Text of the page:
Wednesday, November 24, 2010

#Sweet Potatoes on the Thanksgiving menu?

Will you be having sweet potatoes for Thanksgiving? Hope so. Here are the health benefits of the unique root vegetable.

- anti-inflammatory properties
- antioxidant function: provided by beta-carotene and the storage proteins, sporamins within the vegetable
- blood sugar regulating properties
- Vitamin C
- Beta Carotene, a Vitamin A precursor
- potassium
- iron
- calcium
- Vitamin B6
- eventhough it is a starchy root vegetable, it has a very reasonable glycemic index, superior to other starches
- valuable amount of dietary fiber

Friday, November 19, 2010

#What causes Hot Flashes?

The hypothalamus, located deep in the midbrain, is your body's thermostat. Along with the Autonomic Nervous System (ANS), it controls blood vessel dilation & constriction. The hypothalamus needs estrogen to function properly. A lack of estrogen affects the feedback system between the hypothalamus & the ANS, thereby disrupting these two temperature regulators. So during perimenopause & menopause, the lack of estrogen & it's deficiency respectively, causes the hypothalamus to change it's thermostat set point, signalling the ANS to dilate the surface blood vessels and release some heat. So what does this mean? Due to the fluctuating concentration of estrogen in this stage of life, you basically have no control over when you're body acts as a heat exchanger!

Wednesday, November 17, 2010

#HDL and LDL...what the heck is that?

HDL (high density lipoprotein) is a protein that carries about 1/3 to 1/4 of blood cholesterol. HDL acts a  "good" cholesterol because it picks up the cholesterol and removes it from the bloodstream by carrying it back to the liver, where it is passed from the body. Levels above 40 milligrams per deciliter can protect against heart attacks and strokes.

LDL (low density lipoprotein), "bad" cholesterol, carries cholesterol in the blood stream and is involved in plaque formation within the arteries, this process is called, atherosclerosis. Levels higher than 160 mg/dl increases the risk of heart disease.

So what can you do to raise your HDL and lower your LDL?

- exercise daily
- STOP smoking
- moderate amounts of alcohol, limit to only one drink/day, or even better 3-4 glasses of red wine a week
- add whole grains and beans to your daily diet
- eat more nuts, like walnuts & almonds
- refrain from trans fats and limit saturated fats in your diet
- eat more oats
- EAT breakfast
- eat garlic which has heart protecting antioxidants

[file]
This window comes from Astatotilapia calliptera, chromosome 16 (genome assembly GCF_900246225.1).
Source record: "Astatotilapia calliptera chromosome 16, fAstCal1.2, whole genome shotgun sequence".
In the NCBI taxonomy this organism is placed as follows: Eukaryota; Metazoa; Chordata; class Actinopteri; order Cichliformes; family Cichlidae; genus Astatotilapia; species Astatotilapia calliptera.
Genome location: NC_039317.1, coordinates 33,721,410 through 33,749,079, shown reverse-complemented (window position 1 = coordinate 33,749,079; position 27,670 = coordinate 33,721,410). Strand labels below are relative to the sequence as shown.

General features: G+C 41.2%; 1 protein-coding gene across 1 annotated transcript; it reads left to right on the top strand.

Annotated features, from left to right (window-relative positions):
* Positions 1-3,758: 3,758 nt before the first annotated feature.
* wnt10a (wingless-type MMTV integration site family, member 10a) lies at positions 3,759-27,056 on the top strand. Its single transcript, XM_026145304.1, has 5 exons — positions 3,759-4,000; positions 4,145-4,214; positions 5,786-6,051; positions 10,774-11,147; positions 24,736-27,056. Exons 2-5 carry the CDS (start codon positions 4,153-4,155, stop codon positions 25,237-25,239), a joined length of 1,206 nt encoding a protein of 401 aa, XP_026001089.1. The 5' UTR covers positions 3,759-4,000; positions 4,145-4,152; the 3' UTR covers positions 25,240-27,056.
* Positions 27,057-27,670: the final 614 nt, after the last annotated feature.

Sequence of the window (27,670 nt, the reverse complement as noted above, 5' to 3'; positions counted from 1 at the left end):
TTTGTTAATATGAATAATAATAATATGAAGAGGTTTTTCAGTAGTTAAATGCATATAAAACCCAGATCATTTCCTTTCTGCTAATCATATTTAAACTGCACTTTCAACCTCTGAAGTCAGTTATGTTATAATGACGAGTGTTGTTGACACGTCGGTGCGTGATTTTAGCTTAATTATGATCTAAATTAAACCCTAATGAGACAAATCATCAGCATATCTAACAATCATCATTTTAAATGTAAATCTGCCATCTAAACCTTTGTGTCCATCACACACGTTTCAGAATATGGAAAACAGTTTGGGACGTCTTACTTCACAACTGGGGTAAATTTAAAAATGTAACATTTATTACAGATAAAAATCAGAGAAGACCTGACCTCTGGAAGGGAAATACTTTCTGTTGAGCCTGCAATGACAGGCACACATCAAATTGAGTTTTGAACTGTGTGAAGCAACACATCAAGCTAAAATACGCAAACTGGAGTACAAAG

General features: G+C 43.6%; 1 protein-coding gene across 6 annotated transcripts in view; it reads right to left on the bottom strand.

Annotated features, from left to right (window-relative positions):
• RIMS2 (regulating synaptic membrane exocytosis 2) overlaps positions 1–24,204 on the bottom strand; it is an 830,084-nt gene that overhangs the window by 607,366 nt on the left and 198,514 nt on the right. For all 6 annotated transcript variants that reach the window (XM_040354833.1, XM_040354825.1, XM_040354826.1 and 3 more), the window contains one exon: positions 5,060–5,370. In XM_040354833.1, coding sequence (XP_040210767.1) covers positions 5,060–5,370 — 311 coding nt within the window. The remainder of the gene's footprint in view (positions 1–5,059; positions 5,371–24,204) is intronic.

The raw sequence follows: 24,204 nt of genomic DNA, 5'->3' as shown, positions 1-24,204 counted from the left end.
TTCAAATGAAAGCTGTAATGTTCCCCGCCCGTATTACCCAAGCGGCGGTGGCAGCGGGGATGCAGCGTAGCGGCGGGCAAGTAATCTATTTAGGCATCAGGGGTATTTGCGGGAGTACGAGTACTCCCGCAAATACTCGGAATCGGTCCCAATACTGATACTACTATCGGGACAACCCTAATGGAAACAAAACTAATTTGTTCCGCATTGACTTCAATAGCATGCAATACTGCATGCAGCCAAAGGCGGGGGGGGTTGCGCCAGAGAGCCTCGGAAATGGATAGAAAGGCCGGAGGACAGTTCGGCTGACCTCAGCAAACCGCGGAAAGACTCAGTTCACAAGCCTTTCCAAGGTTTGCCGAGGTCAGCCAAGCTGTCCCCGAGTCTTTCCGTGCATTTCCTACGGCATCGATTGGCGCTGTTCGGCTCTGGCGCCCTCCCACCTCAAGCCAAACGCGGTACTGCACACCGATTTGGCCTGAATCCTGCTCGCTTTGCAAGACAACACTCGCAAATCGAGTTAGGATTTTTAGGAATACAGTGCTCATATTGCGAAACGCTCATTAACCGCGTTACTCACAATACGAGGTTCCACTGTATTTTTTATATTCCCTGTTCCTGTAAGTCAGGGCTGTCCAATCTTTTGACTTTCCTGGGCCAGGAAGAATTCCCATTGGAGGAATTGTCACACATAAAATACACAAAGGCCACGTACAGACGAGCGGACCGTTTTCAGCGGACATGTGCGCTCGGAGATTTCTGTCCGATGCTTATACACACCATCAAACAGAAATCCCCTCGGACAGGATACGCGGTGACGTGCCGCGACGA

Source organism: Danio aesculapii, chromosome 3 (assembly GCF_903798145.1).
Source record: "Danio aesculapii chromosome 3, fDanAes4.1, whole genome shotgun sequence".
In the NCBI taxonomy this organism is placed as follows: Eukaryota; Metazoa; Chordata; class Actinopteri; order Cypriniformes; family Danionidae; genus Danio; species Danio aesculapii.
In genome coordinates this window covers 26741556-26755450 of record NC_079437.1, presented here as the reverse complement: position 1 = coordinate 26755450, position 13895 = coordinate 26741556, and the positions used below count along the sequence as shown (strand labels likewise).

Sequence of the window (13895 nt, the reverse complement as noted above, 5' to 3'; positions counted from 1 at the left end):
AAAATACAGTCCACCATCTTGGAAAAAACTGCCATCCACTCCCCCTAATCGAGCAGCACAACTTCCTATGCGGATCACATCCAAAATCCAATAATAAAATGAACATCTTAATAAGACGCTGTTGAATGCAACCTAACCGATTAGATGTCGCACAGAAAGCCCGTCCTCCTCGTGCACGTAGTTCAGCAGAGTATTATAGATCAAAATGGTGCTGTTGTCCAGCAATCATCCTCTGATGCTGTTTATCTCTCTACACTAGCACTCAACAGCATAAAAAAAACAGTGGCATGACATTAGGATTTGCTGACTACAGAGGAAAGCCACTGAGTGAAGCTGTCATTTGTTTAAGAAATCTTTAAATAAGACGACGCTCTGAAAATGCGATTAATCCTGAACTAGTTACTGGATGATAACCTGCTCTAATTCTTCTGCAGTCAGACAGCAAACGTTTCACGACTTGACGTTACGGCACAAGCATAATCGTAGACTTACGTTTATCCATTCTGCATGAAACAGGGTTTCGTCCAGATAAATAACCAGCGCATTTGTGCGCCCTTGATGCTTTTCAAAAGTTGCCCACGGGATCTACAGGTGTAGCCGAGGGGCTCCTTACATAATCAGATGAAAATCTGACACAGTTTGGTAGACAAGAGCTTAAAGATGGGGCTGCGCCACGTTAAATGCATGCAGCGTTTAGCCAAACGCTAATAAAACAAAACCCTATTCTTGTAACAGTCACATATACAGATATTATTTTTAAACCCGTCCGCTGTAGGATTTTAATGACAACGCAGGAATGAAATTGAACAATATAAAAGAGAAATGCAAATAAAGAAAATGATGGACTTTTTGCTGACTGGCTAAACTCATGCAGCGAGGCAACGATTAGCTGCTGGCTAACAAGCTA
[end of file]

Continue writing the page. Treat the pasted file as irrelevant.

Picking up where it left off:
- eat a grapefruit
- drink green tea daily
- consume cranberries
- eat 5-6 small meals a day
- drink plenty of water daily
- consume the recommended amount of vitamin B (niacin) and folic acid daily

Monday, November 15, 2010

#Leafy greens

Eat more leafy greens. The benefits of kale & chard include cholesterol lowering fiber, they lower the risk of cancer & support the body's detoxification system, and the flavenoids have both antioxidant & anti-inflammatory properties. Arugula is rich in vitamin A & C. Spinach contains vitamin A, K, potassium & iron. So instead of a romaine salad substitute with spinach and add other dark leafy greens!

Friday, November 12, 2010

#high blood pressure

Keeping your sodium intake less than 2,000 mg a day (= to about 1 tsp) can maintain normal blood pressures. Your body only needs about 1/4 of a teaspoon daily. Once your blood pressure exceeds 120/80, you are considered to be prehypertensive...time to take precaution!! So what can you do to lower your blood pressure?

- exercise more often
- limit your alcohol intake
- eat less canned/jarred foods, they contain preservatives = salt
- drink tea that contains flavenoids, this can relax the blood vessel wall and thin the blood to prevent clots
- eat more apples
- eat fresh berries, they are loaded with salicylic acid which is a heart disease fighter
- eat fish that contain omega 3 fats or flaxseed
- cut down on deli meat
- eat a grapefruit a day
- feast on potassium which can lower blood pressure, eat bananas, spinach, sweet potatoes, raisins, tomatoes, and papayas
- eat magnesium rich foods, like halibut, brown rice, chickpeas, and artichokes; all which lower the risk of heart disease
- use monounsaturated fats, like olive oil